When it comes to nutrition, I really don’t want to get too deep because I think HS athletes have a buffer. Based on the trends I’ve seen in the clinic, they just need to eat more. Seriously, most HS athletes will benefit from eating more quality meals throughout the day and not skipping out on carbs. Too many skip breakfast and too many have long gaps between their meals for whatever reason. Yes, that may be a school-scheduling hurdle, but you can still plan ahead with some small meal prepping at your locker or in your bag at regular intervals.
My recs for food are to ensure a quality breakfast with a decent amount of calories, not just a pop tart with OJ although that’s better than nothing. Get a few decent-sized meals throughout the day because most HS athletes are up very early around 6-7 am if not earlier, and don’t practice until the afternoon. That’s too long to go without food so plan a snack every 2-3 hours and don’t skip out on carbs. I don’t care how shredded or lean you want to look for social media pics. Carbs are the priority for youth athletes with packed weekly schedules.
And don’t wait until it’s too late. Start fueling the body days before the event also. You can’t make up for lost time. Don’t starve your body of quality and necessary calories that are needed to heal from previous practice sessions, but also necessary to fuel your upcoming efforts. The calories can’t be split like that. Your body needs consistency in intake for that reason.
Sleep aids recovery. Period. Most HS athletes need more sleep. Their sleep requirements are off the charts and I’d say a conservative number would be saying 75% are below the necessary threshold. We will talk more in-depth about sleep next time. But for now, focus on getting good quality sleep three days before the event, not just the night before.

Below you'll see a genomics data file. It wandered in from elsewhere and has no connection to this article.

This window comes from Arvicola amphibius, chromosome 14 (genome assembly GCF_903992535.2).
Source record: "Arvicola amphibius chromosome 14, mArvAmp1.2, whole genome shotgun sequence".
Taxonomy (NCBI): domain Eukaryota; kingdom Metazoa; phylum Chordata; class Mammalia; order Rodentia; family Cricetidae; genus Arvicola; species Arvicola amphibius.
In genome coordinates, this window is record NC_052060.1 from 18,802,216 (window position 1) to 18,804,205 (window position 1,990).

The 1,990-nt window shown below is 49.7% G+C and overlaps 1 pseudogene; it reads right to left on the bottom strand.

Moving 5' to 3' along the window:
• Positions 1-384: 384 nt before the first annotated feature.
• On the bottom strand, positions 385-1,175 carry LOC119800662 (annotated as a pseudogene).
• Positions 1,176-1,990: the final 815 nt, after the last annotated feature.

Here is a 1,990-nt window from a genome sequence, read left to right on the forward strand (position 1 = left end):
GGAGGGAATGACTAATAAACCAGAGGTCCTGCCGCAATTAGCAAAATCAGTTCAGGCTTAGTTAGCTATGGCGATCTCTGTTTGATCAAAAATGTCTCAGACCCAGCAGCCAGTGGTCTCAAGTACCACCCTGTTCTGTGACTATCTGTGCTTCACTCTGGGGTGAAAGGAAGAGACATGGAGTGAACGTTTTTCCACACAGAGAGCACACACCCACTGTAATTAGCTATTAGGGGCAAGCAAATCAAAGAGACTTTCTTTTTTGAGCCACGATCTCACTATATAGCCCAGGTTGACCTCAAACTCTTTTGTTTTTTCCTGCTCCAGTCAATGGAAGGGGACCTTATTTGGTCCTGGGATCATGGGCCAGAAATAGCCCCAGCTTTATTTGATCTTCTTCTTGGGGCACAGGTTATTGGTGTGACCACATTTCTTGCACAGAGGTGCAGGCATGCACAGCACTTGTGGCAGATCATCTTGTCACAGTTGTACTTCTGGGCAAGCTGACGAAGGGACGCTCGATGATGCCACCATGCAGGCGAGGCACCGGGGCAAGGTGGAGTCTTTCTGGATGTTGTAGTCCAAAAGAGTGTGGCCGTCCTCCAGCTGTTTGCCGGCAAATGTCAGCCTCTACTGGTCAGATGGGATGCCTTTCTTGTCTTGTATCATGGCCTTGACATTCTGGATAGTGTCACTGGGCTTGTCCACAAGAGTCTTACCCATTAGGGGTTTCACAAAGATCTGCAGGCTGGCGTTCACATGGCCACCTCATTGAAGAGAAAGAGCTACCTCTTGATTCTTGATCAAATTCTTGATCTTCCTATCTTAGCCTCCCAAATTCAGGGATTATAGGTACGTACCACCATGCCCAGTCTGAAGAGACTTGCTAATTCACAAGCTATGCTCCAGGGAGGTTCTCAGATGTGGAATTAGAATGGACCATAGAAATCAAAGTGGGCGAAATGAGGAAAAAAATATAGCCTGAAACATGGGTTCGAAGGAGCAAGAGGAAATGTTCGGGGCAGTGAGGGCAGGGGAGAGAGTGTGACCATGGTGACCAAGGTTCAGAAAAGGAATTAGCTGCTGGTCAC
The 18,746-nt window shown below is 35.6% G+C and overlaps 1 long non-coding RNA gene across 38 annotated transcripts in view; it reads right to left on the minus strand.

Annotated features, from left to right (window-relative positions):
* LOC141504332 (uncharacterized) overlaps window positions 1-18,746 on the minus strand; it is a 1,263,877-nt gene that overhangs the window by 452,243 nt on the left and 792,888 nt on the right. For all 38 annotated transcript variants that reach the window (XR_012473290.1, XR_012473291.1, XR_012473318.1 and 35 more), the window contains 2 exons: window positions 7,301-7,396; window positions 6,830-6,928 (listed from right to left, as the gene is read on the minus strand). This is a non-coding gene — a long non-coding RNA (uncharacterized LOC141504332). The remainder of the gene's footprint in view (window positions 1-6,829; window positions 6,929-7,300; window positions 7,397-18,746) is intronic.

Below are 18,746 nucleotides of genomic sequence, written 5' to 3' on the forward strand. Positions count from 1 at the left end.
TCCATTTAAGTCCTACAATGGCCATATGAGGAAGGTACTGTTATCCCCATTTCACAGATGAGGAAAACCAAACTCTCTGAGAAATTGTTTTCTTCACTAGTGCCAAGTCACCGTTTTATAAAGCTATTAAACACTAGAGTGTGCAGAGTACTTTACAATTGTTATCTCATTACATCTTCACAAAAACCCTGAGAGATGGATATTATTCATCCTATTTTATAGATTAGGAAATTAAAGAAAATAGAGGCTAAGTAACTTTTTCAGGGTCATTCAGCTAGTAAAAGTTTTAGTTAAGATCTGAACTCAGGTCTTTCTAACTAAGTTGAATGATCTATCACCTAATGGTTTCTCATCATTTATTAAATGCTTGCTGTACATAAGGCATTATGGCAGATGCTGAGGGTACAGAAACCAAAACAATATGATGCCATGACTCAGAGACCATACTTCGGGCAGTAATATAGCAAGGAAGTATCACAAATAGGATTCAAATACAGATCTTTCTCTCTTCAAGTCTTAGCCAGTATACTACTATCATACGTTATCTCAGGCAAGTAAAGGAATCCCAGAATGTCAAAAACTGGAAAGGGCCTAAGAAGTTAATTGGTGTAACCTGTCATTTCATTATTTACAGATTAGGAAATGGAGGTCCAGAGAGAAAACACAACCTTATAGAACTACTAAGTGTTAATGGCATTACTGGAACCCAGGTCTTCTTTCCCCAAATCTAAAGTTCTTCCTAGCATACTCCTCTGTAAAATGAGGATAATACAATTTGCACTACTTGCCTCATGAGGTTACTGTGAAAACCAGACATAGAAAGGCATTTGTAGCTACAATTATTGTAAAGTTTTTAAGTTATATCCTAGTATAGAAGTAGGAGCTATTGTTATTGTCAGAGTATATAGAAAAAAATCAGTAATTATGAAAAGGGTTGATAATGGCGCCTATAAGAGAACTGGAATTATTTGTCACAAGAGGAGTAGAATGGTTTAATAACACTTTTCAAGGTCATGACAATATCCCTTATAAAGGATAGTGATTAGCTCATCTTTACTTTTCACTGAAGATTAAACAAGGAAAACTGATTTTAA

Three days is the magic number for HS athletes because you can’t make up for lost time. You want to accumulate good sleep throughout the week because you have busy schedules as it is, and you can’t wait until just the night before to get your quality and quantity in. Your body needs a few days of good sleep to recover adequately from all physical, emotional, and psychological stresses, etc. Even good stress is still stress. So again, put yourself in a position to succeed.
Have a good sleep routine and get in a good headspace before bed so you can ensure you’ll fall into deep restful sleep cycles. Ditch those screens an hour before bed, and don’t wait till the last minute with homework and other chores because then your mind is racing and you’re not in a routine for “shut down” mode. This is perhaps one of the most important tips and tricks (this is what you asked for) for helping recover and helping to prep for a stellar match-day performance. And it is completely within your control. Make your sleep a priority. Make your bed a personal space for restfulness and don’t stress yourself out before bed.
So for all of you HS athletes looking for an edge over the competition, these are our suggestions to recover and prepare for game day. Don’t skip out on your nutrition and hydration, and maximize the quality and quantity of your sleep starting days before that circle on the calendar.